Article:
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Speaking Dreams
Severna Park
Avon Books, 258 pages

Speaking Dreams
Severna Park
At the University of Maryland, Severna Park is a regular lecturer and reader for the Women in Science Fiction program and has written articles for the their Science Fiction and Fantasy Feminist Newsletter. She is a regular writer for the magazine, Tangent. She lives in Baltimore, Maryland.

Avon Books
Sample Chapter
Lambda Award winners
sff.people.suze SFF Net Newsgroup for Severna Park

Past Feature Reviews
A review by Thomas Myer

Nominated for the Lambda Award following its 1992 appearance in trade paperback, Severna Park's first novel is set in a violent universe. The Emirate empire is slowly giving way before the ruthless Faraqui slavers and the mysterious Remiene. Mira, a troubled Emirate diplomat, is forced into acquiring a slave, an event which brings far more than just civilized revulsion into her life. For Costa, a female breeder, has disturbing visions that may well hold the key to overthrowing the domination of her people. As interstellar war looms and Mira and Costa confront the events foretold in Costa's dreams -- and a common enemy -- a fledging love between slave and master begins to develop.

Speaking Dreams guides us on a romp through contradictions that make the mind twist and retwist to fit Park's dynamic containers:
the claustrophobia of a grim slave camp versus the outer reaches of deep space;
a delicate love affair between two loving women versus brutal eugenic breeding of humans;
an imminent war with human-devouring aliens versus quiet moments in snow-heaped forests;
the advanced technology of a galaxy-flung body politic versus the persistence of the mundane, like long bows and paper.

With Faraqui slavers making deals with aliens to regain lost territory, Emirate forces both opposing and self-consciously bolstered by slaving (in social and economical realms), and aliens with their own agendas, this novel is certainly not lacking intrigue.

If this weren't enough, Park mixes a prescient protagonist into the soup, and manages to do so without spoiling the end. For this, I was grateful. I was also grateful for her dead-on prose, the gems that make a reading experience worth more than the cover price. For instance:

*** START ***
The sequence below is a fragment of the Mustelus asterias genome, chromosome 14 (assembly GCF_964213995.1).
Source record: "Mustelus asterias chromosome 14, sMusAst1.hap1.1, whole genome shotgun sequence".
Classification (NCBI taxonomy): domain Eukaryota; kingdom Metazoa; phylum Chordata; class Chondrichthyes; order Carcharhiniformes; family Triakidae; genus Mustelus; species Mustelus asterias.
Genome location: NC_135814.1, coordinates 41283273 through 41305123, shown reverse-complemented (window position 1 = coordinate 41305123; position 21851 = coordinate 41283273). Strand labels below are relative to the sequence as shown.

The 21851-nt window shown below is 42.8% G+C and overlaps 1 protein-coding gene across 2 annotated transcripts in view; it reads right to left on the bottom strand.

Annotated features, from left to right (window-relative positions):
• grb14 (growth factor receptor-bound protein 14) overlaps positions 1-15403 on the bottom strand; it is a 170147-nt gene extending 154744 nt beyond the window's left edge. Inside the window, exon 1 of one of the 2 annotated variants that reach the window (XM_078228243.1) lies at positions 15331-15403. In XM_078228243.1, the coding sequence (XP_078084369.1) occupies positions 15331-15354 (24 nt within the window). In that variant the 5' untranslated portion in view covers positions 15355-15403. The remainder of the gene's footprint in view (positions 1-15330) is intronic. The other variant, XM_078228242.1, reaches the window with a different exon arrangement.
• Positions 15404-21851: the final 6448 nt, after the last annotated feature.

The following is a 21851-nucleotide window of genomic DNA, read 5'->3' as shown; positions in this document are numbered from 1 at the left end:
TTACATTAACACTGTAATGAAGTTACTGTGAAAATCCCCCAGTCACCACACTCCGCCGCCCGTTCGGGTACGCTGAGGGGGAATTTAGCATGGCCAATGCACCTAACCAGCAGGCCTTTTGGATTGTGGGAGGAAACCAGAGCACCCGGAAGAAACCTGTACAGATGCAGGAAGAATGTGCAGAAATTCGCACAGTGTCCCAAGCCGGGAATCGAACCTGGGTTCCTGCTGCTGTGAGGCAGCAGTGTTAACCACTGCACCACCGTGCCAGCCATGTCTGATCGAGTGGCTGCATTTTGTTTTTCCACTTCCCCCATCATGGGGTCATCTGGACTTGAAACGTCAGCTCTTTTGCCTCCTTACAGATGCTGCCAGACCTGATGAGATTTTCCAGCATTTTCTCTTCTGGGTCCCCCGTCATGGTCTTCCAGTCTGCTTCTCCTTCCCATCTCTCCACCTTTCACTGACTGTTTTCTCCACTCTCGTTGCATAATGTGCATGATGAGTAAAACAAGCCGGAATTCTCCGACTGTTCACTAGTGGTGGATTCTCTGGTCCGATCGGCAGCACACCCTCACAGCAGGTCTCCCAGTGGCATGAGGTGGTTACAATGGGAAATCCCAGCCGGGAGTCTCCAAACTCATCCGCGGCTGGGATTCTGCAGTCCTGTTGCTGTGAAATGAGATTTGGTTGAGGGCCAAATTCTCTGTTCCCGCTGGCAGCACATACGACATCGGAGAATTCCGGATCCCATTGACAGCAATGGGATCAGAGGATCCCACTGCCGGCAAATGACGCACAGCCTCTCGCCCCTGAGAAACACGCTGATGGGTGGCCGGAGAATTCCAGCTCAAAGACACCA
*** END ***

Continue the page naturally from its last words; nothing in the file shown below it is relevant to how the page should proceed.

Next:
The sky was cloudless, a sharp, almost cutting blue, and it fit precisely over the little hills like a glass bowl.


One caveat: propeller-heads will have to look elsewhere for their techno-jones. Very few details about FTL, transporter disks, or exotic weaponry exists in this ambitious first novel--the characters live in a world of advanced technology, but are mostly clueless as to this technology's inner workings. Although this breaks any number of "rules" of science fiction, it keeps the prose slick and fast, like a purposeful shark. (Besides, how many of us in the late twentieth century know every single working behind our automobiles and microwave ovens? Didn't think so.)

This strategy of steering clear of the technobabble slams home when Mira, the lifelong diplomat, watches with awe as Costa, her lover and slave, builds a fire in a snowbank. It serves as a sober reminder about how much we truly forget--about ourselves, about essential life skills, and about others--as we plow into the wide, dangerous, and sometimes unrewarding future.

Copyright © 1997 by Thomas Myer

Thomas Myer is a technical writer and freelance scoundrel. When he's not reading or writing, his family (wife Hope, and dogs Kafka and Vladimir) makes him mow the lawn and scrub floors. He also happens to be an excellent scratch cook.

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